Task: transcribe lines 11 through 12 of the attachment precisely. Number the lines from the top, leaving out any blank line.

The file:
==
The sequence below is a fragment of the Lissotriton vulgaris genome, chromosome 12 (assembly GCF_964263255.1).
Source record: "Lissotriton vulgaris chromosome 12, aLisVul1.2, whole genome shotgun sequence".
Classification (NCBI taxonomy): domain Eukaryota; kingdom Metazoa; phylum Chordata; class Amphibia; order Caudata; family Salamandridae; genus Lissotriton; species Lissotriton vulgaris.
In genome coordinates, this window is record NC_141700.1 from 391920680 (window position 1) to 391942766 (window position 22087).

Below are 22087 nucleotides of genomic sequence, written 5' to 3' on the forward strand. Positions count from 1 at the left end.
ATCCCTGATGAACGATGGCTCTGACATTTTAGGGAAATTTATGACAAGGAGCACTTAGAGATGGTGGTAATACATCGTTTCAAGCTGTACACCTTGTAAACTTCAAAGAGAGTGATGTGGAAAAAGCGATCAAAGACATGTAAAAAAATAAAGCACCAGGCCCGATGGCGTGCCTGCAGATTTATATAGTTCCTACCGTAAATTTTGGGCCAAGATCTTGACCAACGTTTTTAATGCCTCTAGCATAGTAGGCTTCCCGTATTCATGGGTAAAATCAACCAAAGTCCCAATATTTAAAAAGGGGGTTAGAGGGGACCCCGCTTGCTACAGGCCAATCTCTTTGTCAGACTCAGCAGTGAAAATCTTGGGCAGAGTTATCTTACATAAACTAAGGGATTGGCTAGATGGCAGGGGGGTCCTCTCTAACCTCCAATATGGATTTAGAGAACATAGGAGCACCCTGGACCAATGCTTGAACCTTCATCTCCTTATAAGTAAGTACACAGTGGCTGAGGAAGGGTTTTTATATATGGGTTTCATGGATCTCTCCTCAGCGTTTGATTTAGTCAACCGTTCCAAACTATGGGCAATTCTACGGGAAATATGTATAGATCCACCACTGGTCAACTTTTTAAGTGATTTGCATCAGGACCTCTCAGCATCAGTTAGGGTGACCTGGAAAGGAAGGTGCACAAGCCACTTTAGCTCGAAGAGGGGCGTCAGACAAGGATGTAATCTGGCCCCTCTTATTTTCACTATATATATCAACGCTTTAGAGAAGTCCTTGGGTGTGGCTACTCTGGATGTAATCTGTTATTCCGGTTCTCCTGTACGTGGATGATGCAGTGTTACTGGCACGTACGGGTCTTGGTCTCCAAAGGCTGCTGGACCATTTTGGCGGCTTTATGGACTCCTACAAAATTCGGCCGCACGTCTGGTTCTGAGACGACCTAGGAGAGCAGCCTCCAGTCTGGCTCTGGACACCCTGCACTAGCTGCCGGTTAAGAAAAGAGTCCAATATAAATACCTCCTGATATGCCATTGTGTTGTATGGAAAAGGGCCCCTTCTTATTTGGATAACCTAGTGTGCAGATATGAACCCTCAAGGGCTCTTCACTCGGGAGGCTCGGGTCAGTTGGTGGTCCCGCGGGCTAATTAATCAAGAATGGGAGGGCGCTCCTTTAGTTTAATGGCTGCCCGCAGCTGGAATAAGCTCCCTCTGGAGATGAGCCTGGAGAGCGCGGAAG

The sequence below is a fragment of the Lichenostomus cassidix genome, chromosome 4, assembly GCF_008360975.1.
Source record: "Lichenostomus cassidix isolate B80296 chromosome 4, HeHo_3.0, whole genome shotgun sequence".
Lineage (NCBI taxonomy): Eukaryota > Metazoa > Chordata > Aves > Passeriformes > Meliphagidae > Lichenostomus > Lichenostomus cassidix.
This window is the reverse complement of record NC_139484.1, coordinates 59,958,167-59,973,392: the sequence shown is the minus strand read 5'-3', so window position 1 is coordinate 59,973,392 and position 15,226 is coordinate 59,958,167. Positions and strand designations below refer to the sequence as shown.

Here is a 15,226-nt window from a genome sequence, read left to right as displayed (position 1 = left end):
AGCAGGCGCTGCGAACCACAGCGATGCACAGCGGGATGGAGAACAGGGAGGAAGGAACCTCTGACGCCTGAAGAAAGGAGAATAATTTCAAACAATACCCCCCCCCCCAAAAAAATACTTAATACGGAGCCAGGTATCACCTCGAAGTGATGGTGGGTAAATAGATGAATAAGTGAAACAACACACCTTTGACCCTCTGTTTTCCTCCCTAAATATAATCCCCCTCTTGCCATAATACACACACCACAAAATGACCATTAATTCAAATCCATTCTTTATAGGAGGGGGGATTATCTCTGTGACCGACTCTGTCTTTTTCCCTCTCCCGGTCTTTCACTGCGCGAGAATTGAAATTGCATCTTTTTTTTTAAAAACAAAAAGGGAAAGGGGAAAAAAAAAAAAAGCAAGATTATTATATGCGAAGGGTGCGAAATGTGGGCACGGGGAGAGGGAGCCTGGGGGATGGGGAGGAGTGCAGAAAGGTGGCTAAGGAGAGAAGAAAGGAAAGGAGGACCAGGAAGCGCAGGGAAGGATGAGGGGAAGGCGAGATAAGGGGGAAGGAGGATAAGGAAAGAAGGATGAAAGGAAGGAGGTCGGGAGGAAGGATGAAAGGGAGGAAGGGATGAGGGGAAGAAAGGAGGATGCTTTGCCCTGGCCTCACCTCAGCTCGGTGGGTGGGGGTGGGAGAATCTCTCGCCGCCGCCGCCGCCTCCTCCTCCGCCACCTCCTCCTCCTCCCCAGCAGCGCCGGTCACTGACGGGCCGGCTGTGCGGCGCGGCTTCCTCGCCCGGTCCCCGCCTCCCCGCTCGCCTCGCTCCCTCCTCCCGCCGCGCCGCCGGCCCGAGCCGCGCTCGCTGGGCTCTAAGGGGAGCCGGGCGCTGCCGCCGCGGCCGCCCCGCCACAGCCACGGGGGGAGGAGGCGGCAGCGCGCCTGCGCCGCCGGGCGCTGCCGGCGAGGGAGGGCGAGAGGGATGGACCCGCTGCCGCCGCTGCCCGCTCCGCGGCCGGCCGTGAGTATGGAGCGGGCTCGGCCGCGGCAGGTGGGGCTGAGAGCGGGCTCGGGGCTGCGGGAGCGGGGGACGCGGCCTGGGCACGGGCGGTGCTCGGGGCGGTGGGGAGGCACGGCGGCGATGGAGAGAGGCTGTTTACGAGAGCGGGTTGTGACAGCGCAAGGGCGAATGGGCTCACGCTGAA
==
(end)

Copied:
Here is a 15,226-nt window from a genome sequence, read left to right as displayed (position 1 = left end):
AGCAGGCGCTGCGAACCACAGCGATGCACAGCGGGATGGAGAACAGGGAGGAAGGAACCTCTGACGCCTGAAGAAAGGAGAATAATTTCAAACAATACCCCCCCCCCCAAAAAAATACTTAATACGGAGCCAGGTATCACCTCGAAGTGATGGTGGGTAAATAGATGAATAAGTGAAACAACACACCTTTGACCCTCTGTTTTCCTCCCTAAATATAATCCCCCTCTTGCCATAATACACACACCACAAAATGACCATTAATTCAAATCCATTCTTTATAGGAGGGGGGATTATCTCTGTGACCGACTCTGTCTTTTTCCCTCTCCCGGTCTTTCACTGCGCGAGAATTGAAATTGCATCTTTTTTTTTAAAAACAAAAAGGGAAAGGGGAAAAAAAAAAAAAGCAAGATTATTATATGCGAAGGGTGCGAAATGTGGGCACGGGGAGAGGGAGCCTGGGGGATGGGGAGGAGTGCAGAAAGGTGGCTAAGGAGAGAAGAAAGGAAAGGAGGACCAGGAAGCGCAGGGAAGGATGAGGGGAAGGCGAGATAAGGGGGAAGGAGGATAAGGAAAGAAGGATGAAAGGAAGGAGGTCGGGAGGAAGGATGAAAGGGAGGAAGGGATGAGGGGAAGAAAGGAGGATGCTTTGCCCTGGCCTCACCTCAGCTCGGTGGGTGGGGGTGGGAGAATCTCTCGCCGCCGCCGCCGCCTCCTCCTCCGCCACCTCCTCCTCCTCCCCAGCAGCGCCGGTCACTGACGGGCCGGCTGTGCGGCGCGGCTTCCTCGCCCGGTCCCCGCCTCCCCGCTCGCCTCGCTCCCTCCTCCCGCCGCGCCGCCGGCCCGAGCCGCGCTCGCTGGGCTCTAAGGGGAGCCGGGCGCTGCCGCCGCGGCCGCCCCGCCACAGCCACGGGGGGAGGAGGCGGCAGCGCGCCTGCGCCGCCGGGCGCTGCCGGCGAGGGAGGGCGAGAGGGATGGACCCGCTGCCGCCGCTGCCCGCTCCGCGGCCGGCCGTGAGTATGGAGCGGGCTCGGCCGCGGCAGGTGGGGCTGAGAGCGGGCTCGGGGCTGCGGGAGCGGGGGACGCGGCCTGGGCACGGGCGGTGCTCGGGGCGGTGGGGAGGCACGGCGGCGATGGAGAGAGGCTGTTTACGAGAGCGGGTTGTGACAGCGCAAGGGCGAATGGGCTCACGCTGAA